Fall is a wonderful time of the year especially with the vibrant colours accentuated by the sun’s glow as it changes position on the horizon. What about that evergreen over there why are its needles dropping, is it sick? Needle shedding is common on evergreens, a better term would be conifers in order to dispel the assumption that they stay green forever. In most circumstances old growth on; spruce, pine, fir, cedar or even junipers discolours and is shed from the interior or lower portions of the tree or shrub. Yellowing and shedding is a natural process conifers will go through at least every 5-7 years. What makes the old growth shed is mainly due to the fact that exterior portions of the tree cast shade and limit the amount of sunlight reaching the tree’s interior. Picture an old conifer forest for example where the trees have no live growth near the bottom, the lack of lower branches is caused by them being naturally shed.
Shaped trees and trees planted closely together are also more prone to shedding in the shaded areas. Light means energy for plants, if a portion is not getting and producing enough energy to sustain itself and transfer excess energy to the rest of the plant it is shed. Deciduous trees also have a natural shedding process which results in deadwood. If there is dieback from the exterior of the canopy towards the interior you may be looking at a different issue. What can be done to prevent the shedding? Being a natural process there’s not much that can or should be done to stop yellowing and discolouration in conifers. Some actions can be taken to help reduce the symptoms and severity of shedding with plant health care practices. Proper watering during drought periods is a must and avoiding overuse of high nitrogen fertilizer. If you see an “evergreen” looking a little out of season don’t worry too much they just showing off their fall colours, it just might not happen every year such as their deciduous cousins.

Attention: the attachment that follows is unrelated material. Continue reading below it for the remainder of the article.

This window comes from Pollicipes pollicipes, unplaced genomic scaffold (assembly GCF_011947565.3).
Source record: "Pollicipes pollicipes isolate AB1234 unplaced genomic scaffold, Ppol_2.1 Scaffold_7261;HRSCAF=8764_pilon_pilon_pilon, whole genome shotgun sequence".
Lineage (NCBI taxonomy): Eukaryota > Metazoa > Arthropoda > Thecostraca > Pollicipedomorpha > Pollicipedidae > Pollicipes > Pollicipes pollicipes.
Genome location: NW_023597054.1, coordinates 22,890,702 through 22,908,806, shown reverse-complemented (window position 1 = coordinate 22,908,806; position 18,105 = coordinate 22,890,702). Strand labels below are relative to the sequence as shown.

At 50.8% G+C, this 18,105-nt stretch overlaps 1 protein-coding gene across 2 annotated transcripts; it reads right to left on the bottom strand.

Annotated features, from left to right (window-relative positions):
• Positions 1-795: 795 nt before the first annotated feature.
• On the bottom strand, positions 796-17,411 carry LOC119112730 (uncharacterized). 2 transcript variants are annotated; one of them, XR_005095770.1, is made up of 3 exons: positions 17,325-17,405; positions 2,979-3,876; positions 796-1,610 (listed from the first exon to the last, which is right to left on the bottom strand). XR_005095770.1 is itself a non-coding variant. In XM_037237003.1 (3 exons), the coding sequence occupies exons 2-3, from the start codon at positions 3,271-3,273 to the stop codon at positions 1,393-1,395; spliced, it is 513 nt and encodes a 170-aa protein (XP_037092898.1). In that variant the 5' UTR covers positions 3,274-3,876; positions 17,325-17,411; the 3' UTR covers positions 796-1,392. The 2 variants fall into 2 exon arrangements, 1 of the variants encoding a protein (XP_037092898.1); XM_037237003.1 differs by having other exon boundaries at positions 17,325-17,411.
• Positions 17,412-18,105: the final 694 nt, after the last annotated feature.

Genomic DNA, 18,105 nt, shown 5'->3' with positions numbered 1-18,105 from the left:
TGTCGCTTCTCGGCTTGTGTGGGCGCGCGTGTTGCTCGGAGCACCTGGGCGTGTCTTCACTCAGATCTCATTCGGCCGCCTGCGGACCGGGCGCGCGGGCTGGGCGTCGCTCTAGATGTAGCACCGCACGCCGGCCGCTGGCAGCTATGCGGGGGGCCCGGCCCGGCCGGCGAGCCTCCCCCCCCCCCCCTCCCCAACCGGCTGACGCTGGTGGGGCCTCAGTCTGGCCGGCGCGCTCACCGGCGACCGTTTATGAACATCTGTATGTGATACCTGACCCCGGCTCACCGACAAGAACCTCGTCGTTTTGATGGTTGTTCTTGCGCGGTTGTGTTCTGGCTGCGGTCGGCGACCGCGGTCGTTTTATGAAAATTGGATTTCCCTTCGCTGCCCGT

We often get worried calls in regards to a white powdery substance on tree and shrub leaves. Commonly affected species include caragana shrubs, flowering crabapple trees and on occasion turf grass. The problem in question is a fungal disease called powdery mildew, the symptomatic white substance covering the leaves is the fungus and its spores.
In most circumstances powdery mildew is a cosmetic affliction of plants meaning that it will not kill the plant despite reducing its aesthetics and appearance. Fungicides offer little control over curing the disease because fungicides work more as a preventative than a cure for fungal diseases. A fungicide may reduce the spread of the fungus but affected tissues will remain symptomatic.
A better means of control would be to implement preventative cultural practices such as thoroughly cleaning up infected debris in the fall and improving airflow around the infected plant. Another cultural method would be plant health care, ensure that the infected plant is receiving adequate water while being careful not to over water so that the tree can build up energy reserves to naturally combat the disease. Improving root health by using wood chip mulch as a ground cover is also another method you can use to improve the health and growing conditions of the root system.